last edited on May 10, 2021 2:04AM
usedbooks at 3:42AM, May 10, 2021
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Those early bestiaries were basically sci-fi. But the authors thought they were science. (The same is true of medicine and alchemy.) All old science was sort of sci-fi. Lol.

But as for intentional sci-fi, there was a story written in 125 AD by Lucian of Samosata. He wrote about a boat being blasted to the moon on a waterspout. They met alien creatures that were at war. Has all the elements of a space sci-fi.

Edit: just saw Lothar mentioned this one. And Oz's response. Aren't the lines of science and magic blurry? Looking at stories in the context of the age they were written, the accepted scientific theories of the times were fantastical nonsense to us today. But to those writers, the stories were scientifically sound and plausible. The authors were writing science fiction based on what they knew of science facts.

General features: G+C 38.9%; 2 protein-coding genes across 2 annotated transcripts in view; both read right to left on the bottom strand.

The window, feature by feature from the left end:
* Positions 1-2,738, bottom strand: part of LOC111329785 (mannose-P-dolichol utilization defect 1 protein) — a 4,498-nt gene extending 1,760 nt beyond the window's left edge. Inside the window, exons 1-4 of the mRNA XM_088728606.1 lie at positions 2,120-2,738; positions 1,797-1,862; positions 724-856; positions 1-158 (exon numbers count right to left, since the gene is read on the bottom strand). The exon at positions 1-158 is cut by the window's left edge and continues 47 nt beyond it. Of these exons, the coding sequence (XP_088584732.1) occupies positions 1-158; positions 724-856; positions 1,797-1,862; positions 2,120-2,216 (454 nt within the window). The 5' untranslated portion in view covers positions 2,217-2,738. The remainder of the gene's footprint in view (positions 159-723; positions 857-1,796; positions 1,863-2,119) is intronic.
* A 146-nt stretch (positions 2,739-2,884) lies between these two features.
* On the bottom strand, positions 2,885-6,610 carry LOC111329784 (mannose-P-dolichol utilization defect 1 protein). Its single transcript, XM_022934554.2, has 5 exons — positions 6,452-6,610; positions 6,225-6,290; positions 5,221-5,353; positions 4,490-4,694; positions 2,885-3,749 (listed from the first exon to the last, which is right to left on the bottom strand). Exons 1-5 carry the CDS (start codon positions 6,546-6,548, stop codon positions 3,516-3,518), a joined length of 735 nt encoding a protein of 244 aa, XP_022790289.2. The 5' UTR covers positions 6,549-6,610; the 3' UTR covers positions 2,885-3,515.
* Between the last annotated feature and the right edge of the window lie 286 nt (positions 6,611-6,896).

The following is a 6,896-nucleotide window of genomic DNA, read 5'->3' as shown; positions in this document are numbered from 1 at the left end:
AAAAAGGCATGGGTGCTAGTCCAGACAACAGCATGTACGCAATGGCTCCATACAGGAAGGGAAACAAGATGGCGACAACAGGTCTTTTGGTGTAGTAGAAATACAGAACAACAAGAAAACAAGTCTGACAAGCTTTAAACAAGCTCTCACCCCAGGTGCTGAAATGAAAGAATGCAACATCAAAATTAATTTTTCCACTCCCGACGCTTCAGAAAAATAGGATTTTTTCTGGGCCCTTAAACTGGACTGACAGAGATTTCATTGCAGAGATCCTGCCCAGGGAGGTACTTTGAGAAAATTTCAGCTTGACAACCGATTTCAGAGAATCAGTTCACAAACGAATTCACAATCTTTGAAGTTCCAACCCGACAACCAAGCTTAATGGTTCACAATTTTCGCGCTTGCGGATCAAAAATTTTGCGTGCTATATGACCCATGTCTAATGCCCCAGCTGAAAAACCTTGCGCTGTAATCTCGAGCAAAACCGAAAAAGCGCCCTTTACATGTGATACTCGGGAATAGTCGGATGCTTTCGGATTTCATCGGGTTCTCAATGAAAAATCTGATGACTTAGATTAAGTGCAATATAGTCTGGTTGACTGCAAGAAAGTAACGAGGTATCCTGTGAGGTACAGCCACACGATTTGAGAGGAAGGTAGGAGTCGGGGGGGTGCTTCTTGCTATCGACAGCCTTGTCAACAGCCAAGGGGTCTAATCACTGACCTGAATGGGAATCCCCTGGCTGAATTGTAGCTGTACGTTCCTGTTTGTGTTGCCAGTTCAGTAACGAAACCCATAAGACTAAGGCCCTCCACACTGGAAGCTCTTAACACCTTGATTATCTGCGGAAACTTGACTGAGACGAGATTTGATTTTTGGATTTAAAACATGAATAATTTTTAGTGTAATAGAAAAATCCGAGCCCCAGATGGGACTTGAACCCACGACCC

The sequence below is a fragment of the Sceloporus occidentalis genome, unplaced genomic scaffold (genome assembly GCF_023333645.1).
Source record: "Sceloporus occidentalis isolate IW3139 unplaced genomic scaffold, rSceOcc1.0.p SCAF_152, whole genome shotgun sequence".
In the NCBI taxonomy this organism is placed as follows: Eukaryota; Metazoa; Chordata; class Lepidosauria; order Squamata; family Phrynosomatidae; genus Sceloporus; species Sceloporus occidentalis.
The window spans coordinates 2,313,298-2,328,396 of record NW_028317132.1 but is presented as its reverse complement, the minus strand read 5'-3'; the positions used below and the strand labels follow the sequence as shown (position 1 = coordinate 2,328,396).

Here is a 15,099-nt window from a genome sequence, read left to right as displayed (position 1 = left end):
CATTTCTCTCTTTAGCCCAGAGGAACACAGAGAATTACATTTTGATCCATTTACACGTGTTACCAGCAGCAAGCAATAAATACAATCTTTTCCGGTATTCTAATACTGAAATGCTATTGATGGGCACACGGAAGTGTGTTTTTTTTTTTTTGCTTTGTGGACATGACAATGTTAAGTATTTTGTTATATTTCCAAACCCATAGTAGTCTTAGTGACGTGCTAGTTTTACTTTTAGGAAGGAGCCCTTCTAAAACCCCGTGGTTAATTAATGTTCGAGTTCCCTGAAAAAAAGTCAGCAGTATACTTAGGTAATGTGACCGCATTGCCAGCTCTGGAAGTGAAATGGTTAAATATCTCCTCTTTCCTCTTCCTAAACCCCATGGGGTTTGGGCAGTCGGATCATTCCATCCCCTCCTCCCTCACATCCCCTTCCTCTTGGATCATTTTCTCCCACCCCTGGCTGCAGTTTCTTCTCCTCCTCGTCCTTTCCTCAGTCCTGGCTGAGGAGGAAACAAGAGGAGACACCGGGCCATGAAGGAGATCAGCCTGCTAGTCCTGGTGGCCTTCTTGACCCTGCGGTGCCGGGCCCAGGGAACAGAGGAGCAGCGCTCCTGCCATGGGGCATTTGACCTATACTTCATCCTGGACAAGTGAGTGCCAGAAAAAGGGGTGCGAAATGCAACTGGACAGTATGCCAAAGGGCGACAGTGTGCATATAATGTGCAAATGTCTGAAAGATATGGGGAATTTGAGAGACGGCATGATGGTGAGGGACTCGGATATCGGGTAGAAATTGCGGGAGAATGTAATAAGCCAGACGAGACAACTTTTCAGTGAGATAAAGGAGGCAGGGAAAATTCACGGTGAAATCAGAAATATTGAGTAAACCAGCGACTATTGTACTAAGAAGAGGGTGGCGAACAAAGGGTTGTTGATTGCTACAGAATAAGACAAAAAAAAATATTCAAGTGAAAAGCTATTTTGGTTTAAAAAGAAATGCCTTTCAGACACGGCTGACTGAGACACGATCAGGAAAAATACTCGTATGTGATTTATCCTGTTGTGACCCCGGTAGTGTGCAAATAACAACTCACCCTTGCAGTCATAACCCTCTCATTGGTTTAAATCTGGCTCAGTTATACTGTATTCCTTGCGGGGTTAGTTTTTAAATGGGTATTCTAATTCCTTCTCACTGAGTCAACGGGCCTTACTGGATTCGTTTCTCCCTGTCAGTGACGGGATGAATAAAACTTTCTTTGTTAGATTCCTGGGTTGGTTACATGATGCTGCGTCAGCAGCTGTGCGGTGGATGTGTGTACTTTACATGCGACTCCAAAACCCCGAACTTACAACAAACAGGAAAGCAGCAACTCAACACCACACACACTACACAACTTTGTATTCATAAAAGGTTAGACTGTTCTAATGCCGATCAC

last edited on May 10, 2021 4:34PM
usedbooks at 4:29PM, May 10, 2021
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I got to thinking of the kinds of sci-fi.

Like, space sci-fi is an interesting subject because people of long ago didn't know what stars, planets, or space were. So stories about constellations or walking to where the sky meets the earth and lifting the sky curtain are legitimate science fiction stories. They were stories made up that fit the prevailing “scientific theories” of their times.

Time travel sci-fi is its own separate genre. I was thinking about the time travel stories I know about like Wells and Mark Twain. But those are pretty contemporary. Now, I'm super curious about ancient civilizations' thoughts on the concept of time. So, I'm going to take a trip down an internet rabbit hole and see what I come up with…